August 18 (Calcutta Tube): His size is deceptive. Raja Sen’s soft, soothing voice and gentle manner go against his girth and height. His modest persona runs counter to the brash Bengali Tollygunje breed spilling over with pseudo-intellectual attitude. Nor does he strut about like a king, though his parents christened him Raja. In Desh, he managed to pair Jaya and Abhishek Bachchan in the same film as mother and son – a celluloid duplication of their real-life roles. He then did Krishnakanter Will based on a famous Bankim Chandra novel giving masala hero Jeet a complete image make-over. Beginning with biographical documentaries that bagged National Awards, Raja went on to make some quality serials for the small screen the most notable one being Subarnalata based on a novel by Jnanpeeth Awardwinning novelist Ashapoorna Devi. He is too shy to point out that two of his feature films, Damu and Atmiya Swajan bagged National Awards in two separate sections – children and family welfare. He took up the last script of Tapan Sinha and made a film on it. Called Trimurti, it was a laugh-riot with a powerful message woven into it. It urged senior citizens to open a fresh page on life instead of feeling depressed, lost, defeated and ignored. He has now done what he has been dreaming of for a long time – filming a Tagore piece of work.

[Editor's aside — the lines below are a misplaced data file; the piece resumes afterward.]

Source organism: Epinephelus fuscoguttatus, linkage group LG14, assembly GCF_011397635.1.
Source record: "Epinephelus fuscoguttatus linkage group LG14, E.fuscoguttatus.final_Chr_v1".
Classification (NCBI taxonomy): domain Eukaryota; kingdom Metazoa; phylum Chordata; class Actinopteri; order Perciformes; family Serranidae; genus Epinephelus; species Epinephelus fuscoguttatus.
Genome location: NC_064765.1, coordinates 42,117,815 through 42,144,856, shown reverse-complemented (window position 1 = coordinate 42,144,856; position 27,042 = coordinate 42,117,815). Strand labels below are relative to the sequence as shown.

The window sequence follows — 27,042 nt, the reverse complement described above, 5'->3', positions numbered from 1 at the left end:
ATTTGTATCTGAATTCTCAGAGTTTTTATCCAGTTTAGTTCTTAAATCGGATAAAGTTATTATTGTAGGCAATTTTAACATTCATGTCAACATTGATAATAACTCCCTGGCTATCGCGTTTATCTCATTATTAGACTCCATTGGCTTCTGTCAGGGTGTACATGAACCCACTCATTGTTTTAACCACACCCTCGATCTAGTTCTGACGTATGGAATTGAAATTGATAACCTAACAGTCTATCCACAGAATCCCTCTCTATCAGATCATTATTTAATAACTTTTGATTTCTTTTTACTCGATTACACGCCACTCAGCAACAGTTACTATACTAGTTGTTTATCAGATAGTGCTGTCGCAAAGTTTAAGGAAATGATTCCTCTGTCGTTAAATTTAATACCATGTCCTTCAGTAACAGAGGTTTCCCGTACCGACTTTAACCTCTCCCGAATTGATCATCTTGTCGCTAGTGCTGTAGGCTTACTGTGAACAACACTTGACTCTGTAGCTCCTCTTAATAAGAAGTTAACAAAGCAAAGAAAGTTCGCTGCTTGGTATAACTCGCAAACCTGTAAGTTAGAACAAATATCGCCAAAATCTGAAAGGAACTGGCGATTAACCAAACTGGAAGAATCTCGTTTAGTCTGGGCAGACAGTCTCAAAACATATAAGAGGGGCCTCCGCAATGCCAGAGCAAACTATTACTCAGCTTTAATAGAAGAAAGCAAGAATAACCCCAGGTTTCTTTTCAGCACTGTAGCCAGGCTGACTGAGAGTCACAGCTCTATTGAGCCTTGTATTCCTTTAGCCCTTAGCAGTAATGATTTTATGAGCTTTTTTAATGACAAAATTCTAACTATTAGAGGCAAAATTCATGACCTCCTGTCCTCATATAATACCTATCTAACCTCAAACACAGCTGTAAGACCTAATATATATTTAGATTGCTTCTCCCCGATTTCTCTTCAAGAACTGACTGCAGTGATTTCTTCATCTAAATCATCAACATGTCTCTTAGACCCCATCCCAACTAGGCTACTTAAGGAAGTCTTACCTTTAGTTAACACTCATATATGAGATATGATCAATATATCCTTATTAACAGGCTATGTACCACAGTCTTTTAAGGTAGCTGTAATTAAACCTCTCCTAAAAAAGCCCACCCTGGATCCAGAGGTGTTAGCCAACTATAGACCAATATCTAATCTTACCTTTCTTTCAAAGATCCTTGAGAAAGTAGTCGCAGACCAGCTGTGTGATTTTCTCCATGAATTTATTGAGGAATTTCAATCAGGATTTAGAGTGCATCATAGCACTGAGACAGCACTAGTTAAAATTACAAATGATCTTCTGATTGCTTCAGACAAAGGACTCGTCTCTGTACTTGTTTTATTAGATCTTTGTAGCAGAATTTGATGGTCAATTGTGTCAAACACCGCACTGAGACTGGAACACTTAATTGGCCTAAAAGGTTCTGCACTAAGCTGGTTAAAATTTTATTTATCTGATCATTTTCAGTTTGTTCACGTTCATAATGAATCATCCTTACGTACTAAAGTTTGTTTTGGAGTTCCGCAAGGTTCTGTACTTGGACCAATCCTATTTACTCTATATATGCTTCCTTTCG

LABORATORY will be released in the US simultaneously with the Indian release possibly in the second half of September this year in three cities. DATABAZAAR MEDIA VENTURES has acquired the exclusive rights for the film’s US release. The first stop will be the Tagore Society in Houston.
Why did you shelve the making of Char Adhyay to begin Laboratory – both based on very controversial works by Rabindranath Tagore?
It is not correct to say that I have shelved it. I still cherish dreams of making a film on this novel exploring relationships between and among four characters Char Adhyay revolves around. The subject is very sensitive in today’s turbulent times. It has been made earlier by Kumar Shahani several years ago. The title is already registered. I felt making Laboratory, which has never been filmed before, would be the right thing to do now.